Coldplay’s Music Of The Spheres REVIEW: In a world of their own | Music | Entertainment
The stand-out track, Coloratura, is superb, a sprawling orchestral epic that begins with ethereal piano and continues for more than 10 atmospheric minutes. It’s an achingly beautiful hymn to the afterlife, the great beyond. “We fell in through the clouds and everyone before us is there welcoming us now,” sings Chris Martin.
It’s not quite Pink Floyd but it’s tailor-made for festival crowds with a sea of smartphone torches.
“In the end it’s all about the love you’re sending out,” Martin adds, channelling George Harrison.
Other absolute belters include the anthemic People Of The Pride which begins with a keyboard fanfare before building into a simple but addictive glam rock riff. If Marc Bolan had lived into the synthesiser era, he’d have sounded like this.
He’d have dug the defiant lyrics too as Chris Martin declares “We’re no longer going to fight for some old crook and all his crimes?”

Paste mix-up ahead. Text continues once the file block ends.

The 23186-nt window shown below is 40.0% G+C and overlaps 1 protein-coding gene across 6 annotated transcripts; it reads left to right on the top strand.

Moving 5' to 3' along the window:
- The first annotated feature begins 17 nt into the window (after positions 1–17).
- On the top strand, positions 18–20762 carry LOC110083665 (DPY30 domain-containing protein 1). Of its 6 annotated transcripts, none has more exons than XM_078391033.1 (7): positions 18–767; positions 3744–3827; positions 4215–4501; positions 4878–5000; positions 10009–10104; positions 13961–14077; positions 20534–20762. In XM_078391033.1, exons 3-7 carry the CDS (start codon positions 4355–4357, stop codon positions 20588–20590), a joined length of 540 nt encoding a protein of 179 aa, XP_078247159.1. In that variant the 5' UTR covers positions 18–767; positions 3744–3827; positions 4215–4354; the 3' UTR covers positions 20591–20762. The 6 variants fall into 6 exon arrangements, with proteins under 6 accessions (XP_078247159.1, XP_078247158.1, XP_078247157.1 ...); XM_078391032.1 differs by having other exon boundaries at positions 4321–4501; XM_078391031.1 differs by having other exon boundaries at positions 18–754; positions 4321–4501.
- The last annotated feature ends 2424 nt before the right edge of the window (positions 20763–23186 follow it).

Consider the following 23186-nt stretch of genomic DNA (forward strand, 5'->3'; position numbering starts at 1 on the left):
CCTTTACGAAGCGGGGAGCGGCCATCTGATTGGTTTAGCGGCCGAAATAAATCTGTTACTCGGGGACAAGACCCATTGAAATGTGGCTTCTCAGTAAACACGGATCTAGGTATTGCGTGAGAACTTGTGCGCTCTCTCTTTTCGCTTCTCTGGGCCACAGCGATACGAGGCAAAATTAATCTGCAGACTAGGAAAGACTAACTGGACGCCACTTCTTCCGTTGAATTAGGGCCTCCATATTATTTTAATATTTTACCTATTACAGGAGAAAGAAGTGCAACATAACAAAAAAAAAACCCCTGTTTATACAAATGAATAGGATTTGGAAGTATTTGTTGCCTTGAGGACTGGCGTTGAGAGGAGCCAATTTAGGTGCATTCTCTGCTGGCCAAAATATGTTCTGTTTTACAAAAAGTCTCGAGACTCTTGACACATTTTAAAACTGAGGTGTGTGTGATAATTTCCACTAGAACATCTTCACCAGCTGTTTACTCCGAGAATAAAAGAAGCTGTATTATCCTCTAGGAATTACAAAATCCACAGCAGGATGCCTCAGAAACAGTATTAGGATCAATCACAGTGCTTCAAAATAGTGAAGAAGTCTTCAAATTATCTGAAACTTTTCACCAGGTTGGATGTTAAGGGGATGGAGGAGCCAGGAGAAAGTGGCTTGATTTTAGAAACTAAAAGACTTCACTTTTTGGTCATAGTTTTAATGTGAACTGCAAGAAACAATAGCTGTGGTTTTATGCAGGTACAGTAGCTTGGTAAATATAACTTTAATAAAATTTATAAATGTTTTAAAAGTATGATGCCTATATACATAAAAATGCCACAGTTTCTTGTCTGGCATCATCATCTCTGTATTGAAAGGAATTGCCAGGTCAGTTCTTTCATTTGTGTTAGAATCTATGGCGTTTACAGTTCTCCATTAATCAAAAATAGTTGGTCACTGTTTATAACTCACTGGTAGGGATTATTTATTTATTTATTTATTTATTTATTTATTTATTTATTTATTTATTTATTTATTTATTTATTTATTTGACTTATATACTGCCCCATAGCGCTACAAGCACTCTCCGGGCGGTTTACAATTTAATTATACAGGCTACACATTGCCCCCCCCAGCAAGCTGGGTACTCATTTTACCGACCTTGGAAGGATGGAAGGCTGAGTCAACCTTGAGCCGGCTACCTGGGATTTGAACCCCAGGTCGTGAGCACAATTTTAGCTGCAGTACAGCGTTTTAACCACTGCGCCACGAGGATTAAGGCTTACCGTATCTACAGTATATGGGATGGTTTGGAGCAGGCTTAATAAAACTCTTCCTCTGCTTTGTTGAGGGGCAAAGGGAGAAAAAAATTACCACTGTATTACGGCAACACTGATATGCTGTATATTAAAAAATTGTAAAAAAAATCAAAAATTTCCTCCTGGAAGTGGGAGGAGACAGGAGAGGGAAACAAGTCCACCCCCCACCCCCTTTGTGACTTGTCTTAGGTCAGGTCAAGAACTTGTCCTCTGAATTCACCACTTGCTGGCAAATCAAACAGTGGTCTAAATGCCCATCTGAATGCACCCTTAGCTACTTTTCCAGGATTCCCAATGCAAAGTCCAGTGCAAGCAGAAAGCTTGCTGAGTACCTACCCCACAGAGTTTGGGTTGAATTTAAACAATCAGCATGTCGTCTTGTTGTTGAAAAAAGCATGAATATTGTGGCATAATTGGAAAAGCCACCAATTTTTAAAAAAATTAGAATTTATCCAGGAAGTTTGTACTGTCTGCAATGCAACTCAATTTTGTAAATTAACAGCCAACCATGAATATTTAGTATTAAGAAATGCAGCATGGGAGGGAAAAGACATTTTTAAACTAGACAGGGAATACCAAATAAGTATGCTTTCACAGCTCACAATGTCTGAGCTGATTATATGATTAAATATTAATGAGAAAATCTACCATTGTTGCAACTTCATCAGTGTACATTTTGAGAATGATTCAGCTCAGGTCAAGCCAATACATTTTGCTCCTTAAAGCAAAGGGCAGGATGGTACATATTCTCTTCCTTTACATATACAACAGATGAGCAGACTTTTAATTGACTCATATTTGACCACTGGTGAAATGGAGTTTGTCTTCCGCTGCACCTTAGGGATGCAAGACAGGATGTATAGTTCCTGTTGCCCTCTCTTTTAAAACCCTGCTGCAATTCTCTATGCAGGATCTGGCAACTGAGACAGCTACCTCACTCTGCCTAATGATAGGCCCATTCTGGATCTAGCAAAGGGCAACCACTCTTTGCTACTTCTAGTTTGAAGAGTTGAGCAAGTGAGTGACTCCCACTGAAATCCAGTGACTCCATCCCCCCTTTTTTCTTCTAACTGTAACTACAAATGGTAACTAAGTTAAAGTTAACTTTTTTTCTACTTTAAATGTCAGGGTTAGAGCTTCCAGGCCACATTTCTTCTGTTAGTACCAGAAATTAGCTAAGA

Humankind is stirring and ebullient, sweeping you along to a chorus that explodes like one of Gwyneth’s candles, while Let Somebody Go is a tender break-up ballad featuring Selena Gomez.
Martin sings, “When I called the mathematicians and asked them to explain/they say love is only equal to the pain.”
The more straightforward pop songs are less impressive. Biutyful is syrupy cod-soul. My Universe, a collaboration with BTS, sounds like K-Pop Daft Punk with the familiar message, “We are all one in the universe”.
Chris tempts reviewers on Higher Power, a song redolent of Genesis at their most easy listening. “I’m like a broken record,” he declares. Brace yourself for the punchline.